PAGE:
All of that said, I think the best idea you've gotten so far is to not buy anything right now, and find someone who will show and teach. Then you can make some decisions about purchases. Ask the range master where you shoot to give you some names of people who would be good mentors. Lastly, reloading is expensive, and I don't care what anyone says, the cost savings are not huge...especially in the begining. However, I don't reload to save money (although I'm sure I have and do). I reload because it is very rewarding, relaxing and fun. Why do you want to reload?

    ...and semper fi (I was in the Marines as well).

  8. #8
    Member 8x57 Mauser's Avatar
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    Default Keep it simple

    Doc, Doc, Doc...

    Only the FIRST round you reload is expensive - a couple of hundred bucks, maybe.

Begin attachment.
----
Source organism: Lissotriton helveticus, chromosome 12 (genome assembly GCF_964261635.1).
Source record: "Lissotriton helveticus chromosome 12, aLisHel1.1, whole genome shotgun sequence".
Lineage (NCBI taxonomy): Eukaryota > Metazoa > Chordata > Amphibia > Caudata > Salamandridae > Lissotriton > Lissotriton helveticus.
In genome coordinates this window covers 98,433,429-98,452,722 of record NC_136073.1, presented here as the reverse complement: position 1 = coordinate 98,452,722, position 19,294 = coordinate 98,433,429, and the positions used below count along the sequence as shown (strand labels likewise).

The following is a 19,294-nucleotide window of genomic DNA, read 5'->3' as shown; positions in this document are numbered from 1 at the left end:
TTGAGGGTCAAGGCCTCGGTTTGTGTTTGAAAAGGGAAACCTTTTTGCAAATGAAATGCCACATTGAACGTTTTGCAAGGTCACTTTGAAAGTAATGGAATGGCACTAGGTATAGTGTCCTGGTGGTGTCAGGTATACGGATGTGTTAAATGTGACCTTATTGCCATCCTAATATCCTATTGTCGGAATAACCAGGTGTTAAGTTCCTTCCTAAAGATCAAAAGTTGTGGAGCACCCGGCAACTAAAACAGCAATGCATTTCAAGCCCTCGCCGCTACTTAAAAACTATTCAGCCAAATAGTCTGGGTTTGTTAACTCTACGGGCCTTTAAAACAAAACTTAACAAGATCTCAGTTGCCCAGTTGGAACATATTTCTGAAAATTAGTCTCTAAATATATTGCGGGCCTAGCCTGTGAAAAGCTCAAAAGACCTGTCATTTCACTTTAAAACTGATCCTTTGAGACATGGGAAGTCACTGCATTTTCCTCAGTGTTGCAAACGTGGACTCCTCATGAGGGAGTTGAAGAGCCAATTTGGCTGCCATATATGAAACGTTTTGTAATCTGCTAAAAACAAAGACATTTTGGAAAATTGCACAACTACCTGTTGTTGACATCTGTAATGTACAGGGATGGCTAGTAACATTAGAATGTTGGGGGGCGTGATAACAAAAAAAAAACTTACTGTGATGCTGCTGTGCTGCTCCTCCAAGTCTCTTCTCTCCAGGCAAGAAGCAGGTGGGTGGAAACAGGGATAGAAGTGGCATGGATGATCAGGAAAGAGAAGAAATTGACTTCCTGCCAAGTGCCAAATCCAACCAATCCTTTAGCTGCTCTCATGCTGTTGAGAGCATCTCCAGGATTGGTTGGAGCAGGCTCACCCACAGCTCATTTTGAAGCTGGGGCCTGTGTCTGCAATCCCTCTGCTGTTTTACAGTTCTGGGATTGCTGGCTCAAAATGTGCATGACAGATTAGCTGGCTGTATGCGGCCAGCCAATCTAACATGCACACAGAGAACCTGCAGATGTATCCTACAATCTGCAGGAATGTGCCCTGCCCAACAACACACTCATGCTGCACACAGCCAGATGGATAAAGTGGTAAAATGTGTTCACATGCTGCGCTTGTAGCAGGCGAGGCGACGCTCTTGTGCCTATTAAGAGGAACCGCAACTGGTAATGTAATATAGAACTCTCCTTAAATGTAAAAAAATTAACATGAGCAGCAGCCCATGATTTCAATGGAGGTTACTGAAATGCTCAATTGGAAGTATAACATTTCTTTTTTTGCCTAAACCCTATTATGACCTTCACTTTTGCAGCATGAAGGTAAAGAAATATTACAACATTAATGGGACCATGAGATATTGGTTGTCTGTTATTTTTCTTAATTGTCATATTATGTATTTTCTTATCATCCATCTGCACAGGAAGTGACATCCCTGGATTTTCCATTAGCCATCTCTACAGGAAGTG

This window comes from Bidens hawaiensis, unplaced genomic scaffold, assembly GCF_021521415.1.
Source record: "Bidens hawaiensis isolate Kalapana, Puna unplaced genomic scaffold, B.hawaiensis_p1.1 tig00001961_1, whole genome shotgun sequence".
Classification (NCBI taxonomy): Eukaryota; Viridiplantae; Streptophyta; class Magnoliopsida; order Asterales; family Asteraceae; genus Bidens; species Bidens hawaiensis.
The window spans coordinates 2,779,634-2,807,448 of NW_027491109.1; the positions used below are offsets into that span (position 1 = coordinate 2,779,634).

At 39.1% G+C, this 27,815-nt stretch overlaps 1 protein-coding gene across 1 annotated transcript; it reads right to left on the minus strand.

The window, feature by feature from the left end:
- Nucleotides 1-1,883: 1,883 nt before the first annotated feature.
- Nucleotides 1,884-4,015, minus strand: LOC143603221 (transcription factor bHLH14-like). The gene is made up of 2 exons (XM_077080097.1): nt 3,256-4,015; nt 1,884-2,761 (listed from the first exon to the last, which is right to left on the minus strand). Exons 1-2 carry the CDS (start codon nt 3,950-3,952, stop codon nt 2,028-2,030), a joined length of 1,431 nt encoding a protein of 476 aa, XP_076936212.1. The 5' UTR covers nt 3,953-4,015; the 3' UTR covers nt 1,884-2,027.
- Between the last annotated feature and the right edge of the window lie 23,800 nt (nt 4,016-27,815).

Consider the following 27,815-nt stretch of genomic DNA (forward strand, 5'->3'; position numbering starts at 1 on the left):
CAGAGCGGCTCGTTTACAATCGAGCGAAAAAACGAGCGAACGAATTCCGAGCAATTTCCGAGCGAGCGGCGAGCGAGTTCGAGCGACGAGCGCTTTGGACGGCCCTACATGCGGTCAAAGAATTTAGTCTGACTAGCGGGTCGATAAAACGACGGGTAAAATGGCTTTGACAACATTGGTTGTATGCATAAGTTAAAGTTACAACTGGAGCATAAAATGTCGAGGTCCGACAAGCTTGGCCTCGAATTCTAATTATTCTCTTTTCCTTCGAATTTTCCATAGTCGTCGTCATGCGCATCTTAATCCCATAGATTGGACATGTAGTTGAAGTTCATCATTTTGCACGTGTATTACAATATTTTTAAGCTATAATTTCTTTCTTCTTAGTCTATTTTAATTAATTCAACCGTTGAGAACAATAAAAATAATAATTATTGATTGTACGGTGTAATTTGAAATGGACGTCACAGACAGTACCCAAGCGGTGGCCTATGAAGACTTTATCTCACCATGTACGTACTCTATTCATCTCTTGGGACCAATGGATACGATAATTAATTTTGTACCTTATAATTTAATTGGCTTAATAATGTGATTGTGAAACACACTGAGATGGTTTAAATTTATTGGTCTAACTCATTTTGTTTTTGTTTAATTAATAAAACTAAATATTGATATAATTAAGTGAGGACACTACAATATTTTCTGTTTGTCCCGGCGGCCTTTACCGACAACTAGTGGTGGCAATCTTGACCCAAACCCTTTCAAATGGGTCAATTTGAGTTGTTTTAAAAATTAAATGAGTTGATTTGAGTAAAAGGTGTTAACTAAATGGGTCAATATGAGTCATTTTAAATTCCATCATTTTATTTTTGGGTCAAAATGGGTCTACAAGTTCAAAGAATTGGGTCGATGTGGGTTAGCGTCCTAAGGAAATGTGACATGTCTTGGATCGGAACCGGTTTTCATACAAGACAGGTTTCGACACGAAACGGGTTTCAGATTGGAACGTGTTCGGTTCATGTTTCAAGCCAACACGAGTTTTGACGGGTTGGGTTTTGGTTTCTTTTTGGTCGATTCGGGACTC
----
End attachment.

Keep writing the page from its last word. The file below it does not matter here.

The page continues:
After that, they're really cheap.

    Anyway, the only advice I can add to the good stuff posted already, is to be sure you don't get really fancy at the outset. I started without a mentor on hand, and had myself half convinced I'd need to neck-turn my cartridges and gauge them for concentricity, plus be prepared to anneal necks before I got started.

    A phone call or two with my Dad calmed me down - the basics aren't all that tough, or fancy. Don't skip basic steps or safety inspections, but you don't have to debur flash holes or uniform primer pockets unless you feel like it. And there's really no reason to feel like it 'till you've got the basics down.